Ministers were locked in emergency talks for 24 hours before deciding on the introduction of a new tier four, for whom Christmas bubble rules will be changed. Under the new restrictions, only those in tiers one, two and three will be allowed to mix with other households between December 23 and 27.
The mutant strain of Covid was only introduced to the public by Matt Hancock in the Commons earlier this week. He said it could be responsible for the recent spike in cases across London and the south east.
Here is everything we know about the new strain of the virus.
Speaking today, Johnson said the mutant strain of Covid is 70% more infectious than previous strains of the virus to hit the UK. However, he stated there was no evidence to suggest that the virus was more harmful.
The government’s advisory group on new and emerging respiratory virus threats (NERVTAG) has spent this week analysing the new variant.
Johnson said: ‘There’s no evidence that it causes more severe illness or higher mortality, but it does appear to be passed on significantly more easily.
‘NERVTAG’s early analysis suggest it could increase the R by 0.4 or more and although there’s considerable uncertainty it may be up to 70% more transmissible than the old variant, the original version, of the disease. This is early data and it’s subject to review.’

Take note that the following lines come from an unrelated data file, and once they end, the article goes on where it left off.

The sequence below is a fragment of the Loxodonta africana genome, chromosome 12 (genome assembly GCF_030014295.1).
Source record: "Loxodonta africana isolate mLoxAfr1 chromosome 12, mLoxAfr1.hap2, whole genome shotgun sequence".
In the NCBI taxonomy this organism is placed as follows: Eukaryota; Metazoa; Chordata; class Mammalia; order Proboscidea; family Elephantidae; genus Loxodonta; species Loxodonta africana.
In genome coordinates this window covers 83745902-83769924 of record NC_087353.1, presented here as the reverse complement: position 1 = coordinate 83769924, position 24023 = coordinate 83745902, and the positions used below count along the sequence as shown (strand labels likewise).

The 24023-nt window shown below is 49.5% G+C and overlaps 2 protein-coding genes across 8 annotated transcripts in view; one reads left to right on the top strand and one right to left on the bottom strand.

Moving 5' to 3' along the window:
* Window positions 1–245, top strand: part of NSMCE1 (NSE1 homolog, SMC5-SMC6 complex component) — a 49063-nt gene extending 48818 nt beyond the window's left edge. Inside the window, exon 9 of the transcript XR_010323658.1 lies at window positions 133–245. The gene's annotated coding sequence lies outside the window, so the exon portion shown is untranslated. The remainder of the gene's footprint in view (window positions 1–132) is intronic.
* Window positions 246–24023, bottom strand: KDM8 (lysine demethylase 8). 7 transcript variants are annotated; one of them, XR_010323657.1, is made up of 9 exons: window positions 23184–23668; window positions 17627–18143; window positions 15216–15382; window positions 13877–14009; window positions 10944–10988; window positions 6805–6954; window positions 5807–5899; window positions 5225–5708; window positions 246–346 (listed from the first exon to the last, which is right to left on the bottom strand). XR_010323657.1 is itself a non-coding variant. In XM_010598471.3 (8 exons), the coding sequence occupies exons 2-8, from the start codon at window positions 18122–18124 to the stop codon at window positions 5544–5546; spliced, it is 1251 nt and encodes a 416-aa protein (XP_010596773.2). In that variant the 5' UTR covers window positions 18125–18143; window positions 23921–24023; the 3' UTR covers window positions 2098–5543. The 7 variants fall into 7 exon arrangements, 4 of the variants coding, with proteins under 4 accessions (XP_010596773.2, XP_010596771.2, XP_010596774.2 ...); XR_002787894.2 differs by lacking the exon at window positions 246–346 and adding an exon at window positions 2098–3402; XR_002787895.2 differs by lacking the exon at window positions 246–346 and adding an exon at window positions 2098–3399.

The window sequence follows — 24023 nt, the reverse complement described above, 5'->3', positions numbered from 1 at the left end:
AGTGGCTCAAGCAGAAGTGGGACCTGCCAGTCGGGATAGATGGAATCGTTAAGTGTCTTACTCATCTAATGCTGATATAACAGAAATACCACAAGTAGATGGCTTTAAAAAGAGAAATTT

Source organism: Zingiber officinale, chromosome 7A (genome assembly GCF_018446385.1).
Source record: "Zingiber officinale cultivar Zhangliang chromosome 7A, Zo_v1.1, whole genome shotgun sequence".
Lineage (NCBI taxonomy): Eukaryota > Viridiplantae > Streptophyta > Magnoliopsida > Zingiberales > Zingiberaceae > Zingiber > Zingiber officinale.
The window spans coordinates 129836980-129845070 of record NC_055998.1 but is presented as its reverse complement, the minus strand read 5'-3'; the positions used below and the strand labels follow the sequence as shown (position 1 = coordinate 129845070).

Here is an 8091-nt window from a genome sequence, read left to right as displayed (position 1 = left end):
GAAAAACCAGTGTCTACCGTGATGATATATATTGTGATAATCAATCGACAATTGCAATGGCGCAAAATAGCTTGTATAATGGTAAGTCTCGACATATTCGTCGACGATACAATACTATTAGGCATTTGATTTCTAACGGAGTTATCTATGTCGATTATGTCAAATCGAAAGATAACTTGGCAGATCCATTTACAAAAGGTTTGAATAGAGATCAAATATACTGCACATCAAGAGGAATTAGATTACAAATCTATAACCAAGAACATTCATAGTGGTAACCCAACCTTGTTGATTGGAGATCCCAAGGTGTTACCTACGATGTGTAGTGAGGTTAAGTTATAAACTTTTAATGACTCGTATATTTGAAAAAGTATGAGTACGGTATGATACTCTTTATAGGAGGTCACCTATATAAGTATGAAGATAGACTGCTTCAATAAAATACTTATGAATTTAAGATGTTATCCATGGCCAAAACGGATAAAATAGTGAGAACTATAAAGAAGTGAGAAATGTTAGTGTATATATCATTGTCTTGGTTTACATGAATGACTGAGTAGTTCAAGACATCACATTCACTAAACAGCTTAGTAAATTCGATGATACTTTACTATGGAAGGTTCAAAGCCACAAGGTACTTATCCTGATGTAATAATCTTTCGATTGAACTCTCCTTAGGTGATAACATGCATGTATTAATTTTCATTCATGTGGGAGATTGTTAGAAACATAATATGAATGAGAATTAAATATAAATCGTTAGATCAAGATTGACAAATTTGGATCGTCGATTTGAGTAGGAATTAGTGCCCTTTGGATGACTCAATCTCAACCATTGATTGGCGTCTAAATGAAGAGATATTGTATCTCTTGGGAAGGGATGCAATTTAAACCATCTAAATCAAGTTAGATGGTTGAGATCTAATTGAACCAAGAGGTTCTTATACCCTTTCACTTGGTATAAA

While it is not clear exactly why the variant of the virus is so contagious, Chris Whitty, Chief Medical Officer for England, stated that it contains ’23 different changes’.
Professor Whitty said that over 60% of new cases in London appeared to be the new variant, demonstrating how fast it moves.
He went on: ‘This is an unusually large number of variants. It’s also got variants in areas of the virus that are known to be associated with how the virus binds to cells and enters cells. There are some changes which cause concern in terms of how the virus looks.’
He added: ‘There are theoretical reasons to suspect that some of the changes might alter some of the immune response, but there is nothing that has been seen to suggest that’s the case, and our working assumption at the moment from all of the scientists is that the vaccine response should be adequate for this virus.
‘That obviously needs to be looked going forward and we need to keep vigilant about this. But the big change therefore is not the disease progress, not the immunity, but transmission. This virus spreads more easily and therefore more measures are needed to keep it under control.
‘We absolutely need to stick to the basics of making sure that we reduce our contacts, reduce the ability for this virus to spread, and that’s the reason that tougher measures are required to keep their variant under control.’
The new strain of the coronavirus has the exact same symptoms as the original variant, the NHS has confirmed.
Whether a person is infected with the original Covid-19 or the variant, they will still experience a persistent cough, loss of taste and smell and a high temperature.
A persistent cough is classed as coughing a lot for more than an hour or having three or more coughing fits in any 24 hour period, while a high temperature would be over 37.8C.
Fatigue and tiredness are also commonly occurring symptoms of either of the strains.